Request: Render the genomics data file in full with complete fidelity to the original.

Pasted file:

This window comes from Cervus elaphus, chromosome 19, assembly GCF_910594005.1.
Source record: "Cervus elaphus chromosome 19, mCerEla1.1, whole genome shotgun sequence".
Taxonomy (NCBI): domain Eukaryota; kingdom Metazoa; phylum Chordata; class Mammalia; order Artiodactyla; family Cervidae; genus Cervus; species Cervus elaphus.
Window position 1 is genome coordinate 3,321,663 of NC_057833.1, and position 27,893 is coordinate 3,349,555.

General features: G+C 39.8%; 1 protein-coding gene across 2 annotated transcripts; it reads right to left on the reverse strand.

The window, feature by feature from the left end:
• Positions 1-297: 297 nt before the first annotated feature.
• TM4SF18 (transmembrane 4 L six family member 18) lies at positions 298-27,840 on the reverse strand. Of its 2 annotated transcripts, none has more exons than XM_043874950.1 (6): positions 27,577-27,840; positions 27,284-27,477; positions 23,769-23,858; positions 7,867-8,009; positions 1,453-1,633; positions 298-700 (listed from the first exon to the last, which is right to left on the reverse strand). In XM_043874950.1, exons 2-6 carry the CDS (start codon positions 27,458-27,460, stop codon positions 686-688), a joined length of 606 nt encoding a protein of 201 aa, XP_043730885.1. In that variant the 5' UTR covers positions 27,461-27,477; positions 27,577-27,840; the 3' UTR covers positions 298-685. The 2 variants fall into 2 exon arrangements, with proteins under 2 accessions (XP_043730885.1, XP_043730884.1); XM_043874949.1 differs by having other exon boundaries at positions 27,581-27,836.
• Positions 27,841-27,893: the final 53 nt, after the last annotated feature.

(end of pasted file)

This window comes from Cervus elaphus, chromosome 19, assembly GCF_910594005.1.
Source record: "Cervus elaphus chromosome 19, mCerEla1.1, whole genome shotgun sequence".
Taxonomy (NCBI): domain Eukaryota; kingdom Metazoa; phylum Chordata; class Mammalia; order Artiodactyla; family Cervidae; genus Cervus; species Cervus elaphus.
Window position 1 is genome coordinate 3,321,663 of NC_057833.1, and position 27,893 is coordinate 3,349,555.

General features: G+C 39.8%; 1 protein-coding gene across 2 annotated transcripts; it reads right to left on the reverse strand.

The window, feature by feature from the left end:
• Positions 1-297: 297 nt before the first annotated feature.
• TM4SF18 (transmembrane 4 L six family member 18) lies at positions 298-27,840 on the reverse strand. Of its 2 annotated transcripts, none has more exons than XM_043874950.1 (6): positions 27,577-27,840; positions 27,284-27,477; positions 23,769-23,858; positions 7,867-8,009; positions 1,453-1,633; positions 298-700 (listed from the first exon to the last, which is right to left on the reverse strand). In XM_043874950.1, exons 2-6 carry the CDS (start codon positions 27,458-27,460, stop codon positions 686-688), a joined length of 606 nt encoding a protein of 201 aa, XP_043730885.1. In that variant the 5' UTR covers positions 27,461-27,477; positions 27,577-27,840; the 3' UTR covers positions 298-685. The 2 variants fall into 2 exon arrangements, with proteins under 2 accessions (XP_043730885.1, XP_043730884.1); XM_043874949.1 differs by having other exon boundaries at positions 27,581-27,836.
• Positions 27,841-27,893: the final 53 nt, after the last annotated feature.